Diabetic Feet

Having diabetes means you’re at much greater risk of developing foot problems. This is because raised blood sugar, can damage the sensation in your feet.

Diabetic Feet

Diabetic Feet Tips for Diabetic Foot Care

Proper foot care can prevent these common foot problems or treat them before they cause serious complications.

Here are some tips for good foot care: Take care of yourself and your diabetes.

Follow your doctor's advice regarding nutrition, exercise, and medication. Keep your blood sugar level within the range recommended by your doctor.

  • Wash your feet in warm water every day, using a mild soap. Test the temperature of the water with your elbow because nerve damage can affect sensation in your hands, too.
  • Do not soak your feet.
  • Dry your feet well, especially between your toes.
  • Check your feet every day for sores, blisters, redness, calluses, or any other problems. If you have poor blood flow, it is especially important to check your feet daily.
  • If the skin on your feet is dry, keep it moist by applying lotion after you wash and dry your feet.
  • Do not put lotion between your toes. Your doctor can tell you which type of lotion is best.
  • Gently smooth corns and calluses with an emery board or pumice stone. Do this after your bath or shower, when your skin is soft. Move the emery board in only one direction.
  • Check your toenails once a week. Trim your toenails with a nail clipper straight across. Do not round off the corners of toenails or cut down on the sides of the nails. After clipping, smooth the toenails with a nail file.
  • Always wear closed-toed shoes or slippers. Do not wear sandals and do not walk barefoot, even around the house.
  • Always wear socks or stockings. Wear socks or stockings that fit your feet well and have soft elastic.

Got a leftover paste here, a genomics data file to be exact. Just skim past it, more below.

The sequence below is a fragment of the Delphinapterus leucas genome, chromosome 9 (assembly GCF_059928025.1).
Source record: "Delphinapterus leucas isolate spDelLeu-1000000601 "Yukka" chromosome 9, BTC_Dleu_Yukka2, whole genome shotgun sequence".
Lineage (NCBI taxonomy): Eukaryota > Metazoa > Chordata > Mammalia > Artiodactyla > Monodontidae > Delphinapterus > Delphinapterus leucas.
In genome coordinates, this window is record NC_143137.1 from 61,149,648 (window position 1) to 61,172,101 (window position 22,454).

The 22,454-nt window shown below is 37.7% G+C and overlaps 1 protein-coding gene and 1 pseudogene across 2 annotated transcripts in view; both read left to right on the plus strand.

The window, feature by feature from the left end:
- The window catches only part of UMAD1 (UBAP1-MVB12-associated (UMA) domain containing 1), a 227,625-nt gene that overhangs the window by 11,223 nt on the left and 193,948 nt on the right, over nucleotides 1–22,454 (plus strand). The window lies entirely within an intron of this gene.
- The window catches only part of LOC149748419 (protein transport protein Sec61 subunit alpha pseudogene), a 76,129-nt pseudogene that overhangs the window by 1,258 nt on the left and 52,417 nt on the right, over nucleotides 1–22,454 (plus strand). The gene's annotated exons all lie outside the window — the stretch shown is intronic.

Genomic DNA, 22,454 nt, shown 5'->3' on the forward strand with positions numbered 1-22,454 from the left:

• Wear shoes that fit well. Buy shoes made of canvas or leather and break them in slowly. Extra wide shoes are also available in specialty stores that will allow for more room for the foot if you have a foot deformity.
  • Always check the inside of shoes to make sure that no objects are left inside.
  • Protect your feet from heat and cold. Wear shoes at the beach or on hot pavement. Wear socks at night if your feet get cold.
  • Keep the blood flowing to your feet. Put your feet up when sitting, wiggle your toes and move your ankles several times a day, and don't cross your legs for long periods.
  • If you smoke, stop. Smoking can make problems with blood flow worse.
  • If you have a foot problem that gets worse or won't heal, contact your doctor.
  • Make sure your diabetes doctor checks your feet during each checkup. Get a thorough foot exam once a year. See your chipopodist (a foot doctor) every 2 to 3 months for checkups, even if you don't have any foot problems.

    Complications of Diabetic Foot Problems

  • Skin and bone infections. A small cut or wound can lead to infections. Nerve and blood vessel damage, along immune system problems, make them more likely. Most infections happen in wounds previously treated with antibiotics. Infections can be treated with antibiotics. Severe cases may require treatment in a hospital.
  • Abscess. Sometimes infections eat into bones or tissue and create a pocket of pus called an abscess. The common treatment is to drain the abscess. It may require removal of some bone or tissue, but newer methods, like oxygen therapy, are less invasive.
  • Gangrene. Diabetes affects the blood vessels that supply your fingers and toes. When blood flow is cut off, tissue can die. Treatment is usually oxygen therapy or surgery to remove the affected area.
  • Deformities. Nerve damage can weaken the muscles in your feet and lead to problems like hammertoes, claw feet, prominent metatarsal heads (ends of the bones below your toes), and pes cavus, or a high arch that won’t flatten when you put weight on it.
  • Charcot foot. Diabetes can weaken the bones in your foot so much that they break. Nerve damage can lessen sensation and prevent you from realizing it. You keep walking on broken bones and your foot will change shape. It might look like your arch has collapsed into a rocker shape.
  • Amputation. Problems with blood flow and nerves make it more likely for people with diabetes to get a foot injury and not realize it until infection sets in. When an infection can’t be healed, creates an abscess, or if low blood flow leads to gangrene, amputation is often the best treatment.

  • Diabetes UK

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